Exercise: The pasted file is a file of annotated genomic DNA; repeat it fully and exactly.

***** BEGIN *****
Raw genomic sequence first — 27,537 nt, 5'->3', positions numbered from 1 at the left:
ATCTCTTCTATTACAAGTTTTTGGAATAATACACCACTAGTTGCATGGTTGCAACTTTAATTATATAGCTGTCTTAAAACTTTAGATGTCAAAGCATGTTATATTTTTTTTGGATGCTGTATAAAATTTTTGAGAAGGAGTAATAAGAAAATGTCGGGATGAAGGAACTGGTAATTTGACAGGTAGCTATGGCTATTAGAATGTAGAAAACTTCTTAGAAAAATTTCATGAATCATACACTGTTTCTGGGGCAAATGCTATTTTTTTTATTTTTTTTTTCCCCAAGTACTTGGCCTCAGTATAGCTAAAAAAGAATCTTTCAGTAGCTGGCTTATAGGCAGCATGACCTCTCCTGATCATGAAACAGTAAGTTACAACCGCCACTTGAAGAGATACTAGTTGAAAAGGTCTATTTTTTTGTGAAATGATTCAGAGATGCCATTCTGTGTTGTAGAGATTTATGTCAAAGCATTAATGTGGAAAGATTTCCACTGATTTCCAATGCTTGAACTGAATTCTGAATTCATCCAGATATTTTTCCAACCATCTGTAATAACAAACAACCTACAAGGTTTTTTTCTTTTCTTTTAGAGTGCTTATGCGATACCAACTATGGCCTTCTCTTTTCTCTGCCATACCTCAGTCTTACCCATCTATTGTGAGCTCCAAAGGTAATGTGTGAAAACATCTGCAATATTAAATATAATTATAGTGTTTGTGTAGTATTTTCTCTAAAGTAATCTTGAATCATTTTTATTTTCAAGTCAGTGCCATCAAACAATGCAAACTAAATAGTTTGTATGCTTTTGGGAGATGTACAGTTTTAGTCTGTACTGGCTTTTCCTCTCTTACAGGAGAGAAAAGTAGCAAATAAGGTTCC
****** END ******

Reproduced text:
Raw genomic sequence first — 27,537 nt, 5'->3', positions numbered from 1 at the left:
ATCTCTTCTATTACAAGTTTTTGGAATAATACACCACTAGTTGCATGGTTGCAACTTTAATTATATAGCTGTCTTAAAACTTTAGATGTCAAAGCATGTTATATTTTTTTTGGATGCTGTATAAAATTTTTGAGAAGGAGTAATAAGAAAATGTCGGGATGAAGGAACTGGTAATTTGACAGGTAGCTATGGCTATTAGAATGTAGAAAACTTCTTAGAAAAATTTCATGAATCATACACTGTTTCTGGGGCAAATGCTATTTTTTTTATTTTTTTTTTCCCCAAGTACTTGGCCTCAGTATAGCTAAAAAAGAATCTTTCAGTAGCTGGCTTATAGGCAGCATGACCTCTCCTGATCATGAAACAGTAAGTTACAACCGCCACTTGAAGAGATACTAGTTGAAAAGGTCTATTTTTTTGTGAAATGATTCAGAGATGCCATTCTGTGTTGTAGAGATTTATGTCAAAGCATTAATGTGGAAAGATTTCCACTGATTTCCAATGCTTGAACTGAATTCTGAATTCATCCAGATATTTTTCCAACCATCTGTAATAACAAACAACCTACAAGGTTTTTTTCTTTTCTTTTAGAGTGCTTATGCGATACCAACTATGGCCTTCTCTTTTCTCTGCCATACCTCAGTCTTACCCATCTATTGTGAGCTCCAAAGGTAATGTGTGAAAACATCTGCAATATTAAATATAATTATAGTGTTTGTGTAGTATTTTCTCTAAAGTAATCTTGAATCATTTTTATTTTCAAGTCAGTGCCATCAAACAATGCAAACTAAATAGTTTGTATGCTTTTGGGAGATGTACAGTTTTAGTCTGTACTGGCTTTTCCTCTCTTACAGGAGAGAAAAGTAGCAAATAAGGTTCC